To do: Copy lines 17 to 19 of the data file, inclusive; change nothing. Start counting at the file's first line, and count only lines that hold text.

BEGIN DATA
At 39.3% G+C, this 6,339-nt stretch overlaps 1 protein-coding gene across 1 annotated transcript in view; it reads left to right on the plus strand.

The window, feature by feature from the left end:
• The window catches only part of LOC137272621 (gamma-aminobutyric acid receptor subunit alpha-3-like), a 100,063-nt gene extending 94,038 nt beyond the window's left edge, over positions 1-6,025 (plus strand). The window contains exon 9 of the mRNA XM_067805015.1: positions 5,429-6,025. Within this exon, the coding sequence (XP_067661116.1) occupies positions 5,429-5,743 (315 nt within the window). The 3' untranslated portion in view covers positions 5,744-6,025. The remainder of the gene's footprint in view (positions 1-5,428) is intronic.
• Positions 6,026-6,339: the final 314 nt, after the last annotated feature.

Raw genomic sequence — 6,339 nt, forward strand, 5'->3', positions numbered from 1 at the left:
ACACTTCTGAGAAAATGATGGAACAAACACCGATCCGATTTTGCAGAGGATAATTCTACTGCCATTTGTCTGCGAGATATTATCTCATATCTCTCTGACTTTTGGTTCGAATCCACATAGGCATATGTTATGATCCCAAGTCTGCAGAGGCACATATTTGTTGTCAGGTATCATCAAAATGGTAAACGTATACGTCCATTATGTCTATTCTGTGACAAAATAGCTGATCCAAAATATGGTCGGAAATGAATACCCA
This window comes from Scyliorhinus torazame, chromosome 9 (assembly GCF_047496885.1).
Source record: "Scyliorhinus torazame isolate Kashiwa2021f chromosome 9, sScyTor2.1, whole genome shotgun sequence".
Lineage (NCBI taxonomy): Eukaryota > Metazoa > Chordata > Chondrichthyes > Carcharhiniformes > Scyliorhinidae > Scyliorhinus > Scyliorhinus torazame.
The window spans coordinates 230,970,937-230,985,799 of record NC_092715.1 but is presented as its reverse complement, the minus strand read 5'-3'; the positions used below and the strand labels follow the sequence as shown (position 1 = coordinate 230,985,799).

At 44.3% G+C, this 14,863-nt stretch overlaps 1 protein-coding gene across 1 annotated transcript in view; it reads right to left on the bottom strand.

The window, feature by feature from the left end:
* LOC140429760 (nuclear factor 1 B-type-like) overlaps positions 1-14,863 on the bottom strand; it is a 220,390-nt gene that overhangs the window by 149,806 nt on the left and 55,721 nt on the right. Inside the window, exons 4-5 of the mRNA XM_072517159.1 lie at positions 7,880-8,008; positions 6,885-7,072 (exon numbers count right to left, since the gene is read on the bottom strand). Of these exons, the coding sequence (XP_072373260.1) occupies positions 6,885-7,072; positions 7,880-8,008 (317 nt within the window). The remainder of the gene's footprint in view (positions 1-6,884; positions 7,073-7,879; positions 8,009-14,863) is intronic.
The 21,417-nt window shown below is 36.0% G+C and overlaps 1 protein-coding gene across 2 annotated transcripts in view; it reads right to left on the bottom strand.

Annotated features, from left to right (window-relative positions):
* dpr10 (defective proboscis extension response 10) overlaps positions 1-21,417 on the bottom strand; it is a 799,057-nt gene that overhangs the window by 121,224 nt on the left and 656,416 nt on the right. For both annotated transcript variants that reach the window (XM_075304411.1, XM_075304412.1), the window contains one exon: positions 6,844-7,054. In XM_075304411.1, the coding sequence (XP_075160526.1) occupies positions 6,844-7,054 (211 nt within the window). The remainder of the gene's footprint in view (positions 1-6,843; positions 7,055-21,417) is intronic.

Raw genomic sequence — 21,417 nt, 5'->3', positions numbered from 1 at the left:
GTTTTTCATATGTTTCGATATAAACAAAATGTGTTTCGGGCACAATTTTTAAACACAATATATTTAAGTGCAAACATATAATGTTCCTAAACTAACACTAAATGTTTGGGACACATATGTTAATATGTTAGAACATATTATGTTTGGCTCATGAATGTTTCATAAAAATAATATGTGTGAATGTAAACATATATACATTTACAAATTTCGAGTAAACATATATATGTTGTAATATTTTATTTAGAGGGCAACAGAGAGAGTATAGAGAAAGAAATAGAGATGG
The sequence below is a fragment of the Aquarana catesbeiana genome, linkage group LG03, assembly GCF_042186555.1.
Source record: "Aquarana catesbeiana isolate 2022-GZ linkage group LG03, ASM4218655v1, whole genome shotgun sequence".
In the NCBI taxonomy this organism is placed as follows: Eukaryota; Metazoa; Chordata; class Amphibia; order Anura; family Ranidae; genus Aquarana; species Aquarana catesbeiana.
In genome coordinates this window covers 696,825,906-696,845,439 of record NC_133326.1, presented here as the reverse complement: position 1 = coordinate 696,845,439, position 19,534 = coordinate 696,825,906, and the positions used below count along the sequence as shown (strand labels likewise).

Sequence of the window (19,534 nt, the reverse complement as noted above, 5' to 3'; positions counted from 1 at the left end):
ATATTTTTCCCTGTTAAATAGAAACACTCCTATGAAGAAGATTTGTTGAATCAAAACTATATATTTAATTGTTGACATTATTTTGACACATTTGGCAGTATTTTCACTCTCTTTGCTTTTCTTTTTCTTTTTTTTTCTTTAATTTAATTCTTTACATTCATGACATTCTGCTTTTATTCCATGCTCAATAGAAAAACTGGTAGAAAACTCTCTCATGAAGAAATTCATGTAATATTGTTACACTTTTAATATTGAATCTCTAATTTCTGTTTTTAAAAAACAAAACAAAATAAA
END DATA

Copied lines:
Raw genomic sequence — 21,417 nt, 5'->3', positions numbered from 1 at the left:
GTTTTTCATATGTTTCGATATAAACAAAATGTGTTTCGGGCACAATTTTTAAACACAATATATTTAAGTGCAAACATATAATGTTCCTAAACTAACACTAAATGTTTGGGACACATATGTTAATATGTTAGAACATATTATGTTTGGCTCATGAATGTTTCATAAAAATAATATGTGTGAATGTAAACATATATACATTTACAAATTTCGAGTAAACATATATATGTTGTAATATTTTATTTAGAGGGCAACAGAGAGAGTATAGAGAAAGAAATAGAGATGG
The sequence below is a fragment of the Aquarana catesbeiana genome, linkage group LG03, assembly GCF_042186555.1.